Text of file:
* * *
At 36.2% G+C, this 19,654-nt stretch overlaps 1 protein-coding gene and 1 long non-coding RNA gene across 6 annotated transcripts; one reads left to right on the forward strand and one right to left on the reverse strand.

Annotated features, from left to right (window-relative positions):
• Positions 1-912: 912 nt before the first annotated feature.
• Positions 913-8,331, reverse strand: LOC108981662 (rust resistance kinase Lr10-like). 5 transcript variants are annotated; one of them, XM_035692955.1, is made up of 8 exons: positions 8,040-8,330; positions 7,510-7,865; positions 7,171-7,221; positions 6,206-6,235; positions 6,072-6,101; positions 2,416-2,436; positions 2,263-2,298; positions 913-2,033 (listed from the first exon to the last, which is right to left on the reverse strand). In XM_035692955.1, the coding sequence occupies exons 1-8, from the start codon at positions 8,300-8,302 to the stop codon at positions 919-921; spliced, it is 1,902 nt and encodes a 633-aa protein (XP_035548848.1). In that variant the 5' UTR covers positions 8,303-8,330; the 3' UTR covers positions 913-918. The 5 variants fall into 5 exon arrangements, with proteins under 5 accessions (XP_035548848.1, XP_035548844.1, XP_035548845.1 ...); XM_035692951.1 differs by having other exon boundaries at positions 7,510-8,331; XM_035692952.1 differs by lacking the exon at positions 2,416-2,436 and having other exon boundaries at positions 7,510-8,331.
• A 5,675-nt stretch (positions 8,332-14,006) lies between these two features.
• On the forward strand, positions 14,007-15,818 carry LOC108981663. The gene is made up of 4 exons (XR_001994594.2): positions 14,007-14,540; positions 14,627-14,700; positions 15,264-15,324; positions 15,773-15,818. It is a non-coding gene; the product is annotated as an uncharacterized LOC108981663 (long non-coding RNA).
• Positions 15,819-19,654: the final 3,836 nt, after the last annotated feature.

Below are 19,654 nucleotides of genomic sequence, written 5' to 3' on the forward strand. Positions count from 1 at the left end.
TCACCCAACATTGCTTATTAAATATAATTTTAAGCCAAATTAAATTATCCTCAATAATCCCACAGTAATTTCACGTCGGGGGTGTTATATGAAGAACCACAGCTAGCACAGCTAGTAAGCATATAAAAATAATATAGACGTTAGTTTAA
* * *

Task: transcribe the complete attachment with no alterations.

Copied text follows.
At 36.2% G+C, this 19,654-nt stretch overlaps 1 protein-coding gene and 1 long non-coding RNA gene across 6 annotated transcripts; one reads left to right on the forward strand and one right to left on the reverse strand.

Annotated features, from left to right (window-relative positions):
• Positions 1-912: 912 nt before the first annotated feature.
• Positions 913-8,331, reverse strand: LOC108981662 (rust resistance kinase Lr10-like). 5 transcript variants are annotated; one of them, XM_035692955.1, is made up of 8 exons: positions 8,040-8,330; positions 7,510-7,865; positions 7,171-7,221; positions 6,206-6,235; positions 6,072-6,101; positions 2,416-2,436; positions 2,263-2,298; positions 913-2,033 (listed from the first exon to the last, which is right to left on the reverse strand). In XM_035692955.1, the coding sequence occupies exons 1-8, from the start codon at positions 8,300-8,302 to the stop codon at positions 919-921; spliced, it is 1,902 nt and encodes a 633-aa protein (XP_035548848.1). In that variant the 5' UTR covers positions 8,303-8,330; the 3' UTR covers positions 913-918. The 5 variants fall into 5 exon arrangements, with proteins under 5 accessions (XP_035548848.1, XP_035548844.1, XP_035548845.1 ...); XM_035692951.1 differs by having other exon boundaries at positions 7,510-8,331; XM_035692952.1 differs by lacking the exon at positions 2,416-2,436 and having other exon boundaries at positions 7,510-8,331.
• A 5,675-nt stretch (positions 8,332-14,006) lies between these two features.
• On the forward strand, positions 14,007-15,818 carry LOC108981663. The gene is made up of 4 exons (XR_001994594.2): positions 14,007-14,540; positions 14,627-14,700; positions 15,264-15,324; positions 15,773-15,818. It is a non-coding gene; the product is annotated as an uncharacterized LOC108981663 (long non-coding RNA).
• Positions 15,819-19,654: the final 3,836 nt, after the last annotated feature.

Below are 19,654 nucleotides of genomic sequence, written 5' to 3' on the forward strand. Positions count from 1 at the left end.
TCACCCAACATTGCTTATTAAATATAATTTTAAGCCAAATTAAATTATCCTCAATAATCCCACAGTAATTTCACGTCGGGGGTGTTATATGAAGAACCACAGCTAGCACAGCTAGTAAGCATATAAAAATAATATAGACGTTAGTTTAA